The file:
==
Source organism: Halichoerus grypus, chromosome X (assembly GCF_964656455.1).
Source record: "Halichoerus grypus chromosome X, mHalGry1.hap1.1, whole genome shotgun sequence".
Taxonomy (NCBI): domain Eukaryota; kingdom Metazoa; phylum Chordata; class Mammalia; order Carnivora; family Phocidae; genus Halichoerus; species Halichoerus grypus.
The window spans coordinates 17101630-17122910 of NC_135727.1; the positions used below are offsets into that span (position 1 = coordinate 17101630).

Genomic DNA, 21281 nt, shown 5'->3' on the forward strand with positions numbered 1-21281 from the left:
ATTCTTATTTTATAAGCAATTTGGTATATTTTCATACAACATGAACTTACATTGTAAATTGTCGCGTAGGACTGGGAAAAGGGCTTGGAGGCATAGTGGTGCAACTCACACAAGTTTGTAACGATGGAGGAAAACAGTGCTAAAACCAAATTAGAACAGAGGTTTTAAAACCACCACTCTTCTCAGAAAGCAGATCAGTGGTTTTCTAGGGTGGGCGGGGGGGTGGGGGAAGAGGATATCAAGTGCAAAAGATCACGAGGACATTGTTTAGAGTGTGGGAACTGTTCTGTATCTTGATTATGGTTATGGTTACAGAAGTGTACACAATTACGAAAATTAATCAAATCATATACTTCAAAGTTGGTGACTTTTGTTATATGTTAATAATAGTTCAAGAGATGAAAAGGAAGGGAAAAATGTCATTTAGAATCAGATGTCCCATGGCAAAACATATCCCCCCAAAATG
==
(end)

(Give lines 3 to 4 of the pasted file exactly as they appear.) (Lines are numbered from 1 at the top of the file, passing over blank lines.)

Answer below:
Taxonomy (NCBI): domain Eukaryota; kingdom Metazoa; phylum Chordata; class Mammalia; order Carnivora; family Phocidae; genus Halichoerus; species Halichoerus grypus.
The window spans coordinates 17101630-17122910 of NC_135727.1; the positions used below are offsets into that span (position 1 = coordinate 17101630).